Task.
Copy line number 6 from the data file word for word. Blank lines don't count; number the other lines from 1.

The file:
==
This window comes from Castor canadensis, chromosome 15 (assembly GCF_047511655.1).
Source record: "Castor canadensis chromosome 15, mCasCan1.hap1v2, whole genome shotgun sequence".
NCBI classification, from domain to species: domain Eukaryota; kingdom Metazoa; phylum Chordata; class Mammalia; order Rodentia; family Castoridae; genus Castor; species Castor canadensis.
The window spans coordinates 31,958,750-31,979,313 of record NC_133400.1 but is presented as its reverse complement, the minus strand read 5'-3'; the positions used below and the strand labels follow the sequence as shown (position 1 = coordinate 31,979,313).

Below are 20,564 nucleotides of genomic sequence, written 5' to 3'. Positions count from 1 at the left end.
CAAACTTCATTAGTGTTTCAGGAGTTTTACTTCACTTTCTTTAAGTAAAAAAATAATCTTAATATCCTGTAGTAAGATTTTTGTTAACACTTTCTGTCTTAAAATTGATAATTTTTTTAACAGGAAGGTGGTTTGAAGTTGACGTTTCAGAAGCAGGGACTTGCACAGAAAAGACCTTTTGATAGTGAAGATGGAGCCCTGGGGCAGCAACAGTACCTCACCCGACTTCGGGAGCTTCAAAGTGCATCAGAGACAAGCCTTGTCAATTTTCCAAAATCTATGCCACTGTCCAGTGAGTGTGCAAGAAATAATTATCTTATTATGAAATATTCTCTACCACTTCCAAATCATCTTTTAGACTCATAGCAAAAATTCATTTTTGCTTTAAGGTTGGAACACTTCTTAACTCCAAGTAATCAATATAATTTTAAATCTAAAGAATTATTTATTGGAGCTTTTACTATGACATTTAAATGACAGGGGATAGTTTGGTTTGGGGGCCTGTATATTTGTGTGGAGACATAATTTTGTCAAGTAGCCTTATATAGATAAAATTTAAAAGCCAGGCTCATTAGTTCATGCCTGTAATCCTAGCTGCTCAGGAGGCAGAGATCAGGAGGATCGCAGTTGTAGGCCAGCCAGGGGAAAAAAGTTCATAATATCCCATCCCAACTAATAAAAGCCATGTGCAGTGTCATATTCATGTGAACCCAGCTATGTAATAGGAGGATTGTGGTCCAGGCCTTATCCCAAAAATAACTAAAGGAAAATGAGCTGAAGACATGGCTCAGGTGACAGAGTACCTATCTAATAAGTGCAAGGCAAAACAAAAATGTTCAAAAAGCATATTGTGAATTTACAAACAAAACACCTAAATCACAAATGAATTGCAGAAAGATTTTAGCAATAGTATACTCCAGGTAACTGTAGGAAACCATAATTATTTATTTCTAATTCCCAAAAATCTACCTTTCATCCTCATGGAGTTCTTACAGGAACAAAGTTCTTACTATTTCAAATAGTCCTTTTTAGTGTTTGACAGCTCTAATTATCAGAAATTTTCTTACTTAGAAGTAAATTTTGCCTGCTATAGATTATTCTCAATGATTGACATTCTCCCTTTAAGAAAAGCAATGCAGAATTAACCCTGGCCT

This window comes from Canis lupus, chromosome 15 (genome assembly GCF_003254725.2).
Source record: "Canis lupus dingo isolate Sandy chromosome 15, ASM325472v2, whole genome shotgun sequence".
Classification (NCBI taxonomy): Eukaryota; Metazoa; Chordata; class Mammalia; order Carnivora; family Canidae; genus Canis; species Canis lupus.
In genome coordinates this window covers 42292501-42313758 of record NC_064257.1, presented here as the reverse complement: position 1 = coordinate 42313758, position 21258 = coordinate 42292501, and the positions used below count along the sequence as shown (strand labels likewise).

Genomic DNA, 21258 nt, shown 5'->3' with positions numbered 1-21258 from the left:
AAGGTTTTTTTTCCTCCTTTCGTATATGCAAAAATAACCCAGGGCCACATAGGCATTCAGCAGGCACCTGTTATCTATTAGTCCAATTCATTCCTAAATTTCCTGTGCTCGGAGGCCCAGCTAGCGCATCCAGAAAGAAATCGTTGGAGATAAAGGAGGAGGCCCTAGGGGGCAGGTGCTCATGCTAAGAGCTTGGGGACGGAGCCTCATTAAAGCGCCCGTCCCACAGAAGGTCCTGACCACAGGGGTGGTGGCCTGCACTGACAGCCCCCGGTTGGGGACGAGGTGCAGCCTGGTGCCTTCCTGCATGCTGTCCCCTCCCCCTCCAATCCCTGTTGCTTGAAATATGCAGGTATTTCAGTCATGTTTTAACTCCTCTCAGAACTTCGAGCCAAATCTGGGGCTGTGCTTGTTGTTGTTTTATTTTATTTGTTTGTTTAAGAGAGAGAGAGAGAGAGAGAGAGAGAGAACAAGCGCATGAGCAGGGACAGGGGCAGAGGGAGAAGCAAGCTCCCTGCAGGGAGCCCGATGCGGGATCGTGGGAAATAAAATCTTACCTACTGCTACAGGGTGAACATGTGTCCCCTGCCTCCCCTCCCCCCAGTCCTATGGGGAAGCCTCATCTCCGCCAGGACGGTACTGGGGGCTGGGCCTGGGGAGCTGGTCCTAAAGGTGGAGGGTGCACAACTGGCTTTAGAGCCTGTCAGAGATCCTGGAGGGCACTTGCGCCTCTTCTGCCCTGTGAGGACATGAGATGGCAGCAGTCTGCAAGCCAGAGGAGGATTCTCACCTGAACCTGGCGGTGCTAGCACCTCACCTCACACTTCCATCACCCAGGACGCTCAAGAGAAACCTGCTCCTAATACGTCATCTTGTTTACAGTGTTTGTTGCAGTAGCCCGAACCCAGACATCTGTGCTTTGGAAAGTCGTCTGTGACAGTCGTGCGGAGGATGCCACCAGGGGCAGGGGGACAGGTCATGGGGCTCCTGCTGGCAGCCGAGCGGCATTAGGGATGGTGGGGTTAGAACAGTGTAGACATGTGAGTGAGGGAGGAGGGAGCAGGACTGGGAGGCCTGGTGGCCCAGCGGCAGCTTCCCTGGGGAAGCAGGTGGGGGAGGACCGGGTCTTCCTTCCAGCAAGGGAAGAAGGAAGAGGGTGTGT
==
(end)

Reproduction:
CAAACTTCATTAGTGTTTCAGGAGTTTTACTTCACTTTCTTTAAGTAAAAAAATAATCTTAATATCCTGTAGTAAGATTTTTGTTAACACTTTCTGTCTTAAAATTGATAATTTTTTTAACAGGAAGGTGGTTTGAAGTTGACGTTTCAGAAGCAGGGACTTGCACAGAAAAGACCTTTTGATAGTGAAGATGGAGCCCTGGGGCAGCAACAGTACCTCACCCGACTTCGGGAGCTTCAAAGTGCATCAGAGACAAGCCTTGTCAATTTTCCAAAATCTATGCCACTGTCCAGTGAGTGTGCAAGAAATAATTATCTTATTATGAAATATTCTCTACCACTTCCAAATCATCTTTTAGACTCATAGCAAAAATTCATTTTTGCTTTAAGGTTGGAACACTTCTTAACTCCAAGTAATCAATATAATTTTAAATCTAAAGAATTATTTATTGGAGCTTTTACTATGACATTTAAATGACAGGGGATAGTTTGGTTTGGGGGCCTGTATATTTGTGTGGAGACATAATTTTGTCAAGTAGCCTTATATAGATAAAATTTAAAAGCCAGGCTCATTAGTTCATGCCTGTAATCCTAGCTGCTCAGGAGGCAGAGATCAGGAGGATCGCAGTTGTAGGCCAGCCAGGGGAAAAAAGTTCATAATATCCCATCCCAACTAATAAAAGCCATGTGCAGTGTCATATTCATGTGAACCCAGCTATGTAATAGGAGGATTGTGGTCCAGGCCTTATCCCAAAAATAACTAAAGGAAAATGAGCTGAAGACATGGCTCAGGTGACAGAGTACCTATCTAATAAGTGCAAGGCAAAACAAAAATGTTCAAAAAGCATATTGTGAATTTACAAACAAAACACCTAAATCACAAATGAATTGCAGAAAGATTTTAGCAATAGTATACTCCAGGTAACTGTAGGAAACCATAATTATTTATTTCTAATTCCCAAAAATCTACCTTTCATCCTCATGGAGTTCTTACAGGAACAAAGTTCTTACTATTTCAAATAGTCCTTTTTAGTGTTTGACAGCTCTAATTATCAGAAATTTTCTTACTTAGAAGTAAATTTTGCCTGCTATAGATTATTCTCAATGATTGACATTCTCCCTTTAAGAAAAGCAATGCAGAATTAACCCTGGCCT